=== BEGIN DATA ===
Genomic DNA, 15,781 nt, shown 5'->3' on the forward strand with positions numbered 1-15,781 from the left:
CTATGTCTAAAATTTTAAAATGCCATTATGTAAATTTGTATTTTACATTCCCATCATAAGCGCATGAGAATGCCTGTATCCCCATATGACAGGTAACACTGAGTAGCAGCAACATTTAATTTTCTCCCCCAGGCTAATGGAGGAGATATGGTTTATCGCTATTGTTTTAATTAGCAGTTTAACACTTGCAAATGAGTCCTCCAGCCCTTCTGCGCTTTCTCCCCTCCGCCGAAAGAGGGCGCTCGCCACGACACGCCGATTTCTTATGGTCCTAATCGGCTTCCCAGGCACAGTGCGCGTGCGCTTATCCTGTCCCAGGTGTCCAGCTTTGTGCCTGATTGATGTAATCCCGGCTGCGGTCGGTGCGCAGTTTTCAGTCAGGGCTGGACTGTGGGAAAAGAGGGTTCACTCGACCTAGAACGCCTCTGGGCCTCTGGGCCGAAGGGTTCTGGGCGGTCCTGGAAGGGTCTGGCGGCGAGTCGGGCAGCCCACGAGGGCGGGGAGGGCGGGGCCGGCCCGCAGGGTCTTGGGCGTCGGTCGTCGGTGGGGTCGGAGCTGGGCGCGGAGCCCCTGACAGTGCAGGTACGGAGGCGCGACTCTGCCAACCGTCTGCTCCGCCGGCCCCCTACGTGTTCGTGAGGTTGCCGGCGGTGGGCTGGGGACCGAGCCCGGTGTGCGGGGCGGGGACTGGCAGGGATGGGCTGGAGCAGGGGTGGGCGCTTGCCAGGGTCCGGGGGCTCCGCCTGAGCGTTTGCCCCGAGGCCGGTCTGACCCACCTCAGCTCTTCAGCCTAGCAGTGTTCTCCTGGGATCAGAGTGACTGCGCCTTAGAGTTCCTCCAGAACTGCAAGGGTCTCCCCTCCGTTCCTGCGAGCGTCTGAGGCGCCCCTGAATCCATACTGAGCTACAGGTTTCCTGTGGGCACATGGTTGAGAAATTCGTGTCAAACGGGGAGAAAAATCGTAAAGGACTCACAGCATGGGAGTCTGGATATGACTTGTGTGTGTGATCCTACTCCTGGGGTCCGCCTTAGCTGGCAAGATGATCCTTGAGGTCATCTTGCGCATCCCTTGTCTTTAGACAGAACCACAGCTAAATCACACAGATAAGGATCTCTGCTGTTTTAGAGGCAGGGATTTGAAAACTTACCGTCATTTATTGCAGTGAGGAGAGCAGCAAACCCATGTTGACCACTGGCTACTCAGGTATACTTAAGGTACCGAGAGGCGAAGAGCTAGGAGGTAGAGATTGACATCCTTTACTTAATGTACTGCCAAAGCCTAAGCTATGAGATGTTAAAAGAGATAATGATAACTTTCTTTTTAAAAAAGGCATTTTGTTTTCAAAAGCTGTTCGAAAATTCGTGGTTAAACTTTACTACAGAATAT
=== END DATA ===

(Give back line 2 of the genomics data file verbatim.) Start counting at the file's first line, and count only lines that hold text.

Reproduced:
CTATGTCTAAAATTTTAAAATGCCATTATGTAAATTTGTATTTTACATTCCCATCATAAGCGCATGAGAATGCCTGTATCCCCATATGACAGGTAACACTGAGTAGCAGCAACATTTAATTTTCTCCCCCAGGCTAATGGAGGAGATATGGTTTATCGCTATTGTTTTAATTAGCAGTTTAACACTTGCAAATGAGTCCTCCAGCCCTTCTGCGCTTTCTCCCCTCCGCCGAAAGAGGGCGCTCGCCACGACACGCCGATTTCTTATGGTCCTAATCGGCTTCCCAGGCACAGTGCGCGTGCGCTTATCCTGTCCCAGGTGTCCAGCTTTGTGCCTGATTGATGTAATCCCGGCTGCGGTCGGTGCGCAGTTTTCAGTCAGGGCTGGACTGTGGGAAAAGAGGGTTCACTCGACCTAGAACGCCTCTGGGCCTCTGGGCCGAAGGGTTCTGGGCGGTCCTGGAAGGGTCTGGCGGCGAGTCGGGCAGCCCACGAGGGCGGGGAGGGCGGGGCCGGCCCGCAGGGTCTTGGGCGTCGGTCGTCGGTGGGGTCGGAGCTGGGCGCGGAGCCCCTGACAGTGCAGGTACGGAGGCGCGACTCTGCCAACCGTCTGCTCCGCCGGCCCCCTACGTGTTCGTGAGGTTGCCGGCGGTGGGCTGGGGACCGAGCCCGGTGTGCGGGGCGGGGACTGGCAGGGATGGGCTGGAGCAGGGGTGGGCGCTTGCCAGGGTCCGGGGGCTCCGCCTGAGCGTTTGCCCCGAGGCCGGTCTGACCCACCTCAGCTCTTCAGCCTAGCAGTGTTCTCCTGGGATCAGAGTGACTGCGCCTTAGAGTTCCTCCAGAACTGCAAGGGTCTCCCCTCCGTTCCTGCGAGCGTCTGAGGCGCCCCTGAATCCATACTGAGCTACAGGTTTCCTGTGGGCACATGGTTGAGAAATTCGTGTCAAACGGGGAGAAAAATCGTAAAGGACTCACAGCATGGGAGTCTGGATATGACTTGTGTGTGTGATCCTACTCCTGGGGTCCGCCTTAGCTGGCAAGATGATCCTTGAGGTCATCTTGCGCATCCCTTGTCTTTAGACAGAACCACAGCTAAATCACACAGATAAGGATCTCTGCTGTTTTAGAGGCAGGGATTTGAAAACTTACCGTCATTTATTGCAGTGAGGAGAGCAGCAAACCCATGTTGACCACTGGCTACTCAGGTATACTTAAGGTACCGAGAGGCGAAGAGCTAGGAGGTAGAGATTGACATCCTTTACTTAATGTACTGCCAAAGCCTAAGCTATGAGATGTTAAAAGAGATAATGATAACTTTCTTTTTAAAAAAGGCATTTTGTTTTCAAAAGCTGTTCGAAAATTCGTGGTTAAACTTTACTACAGAATAT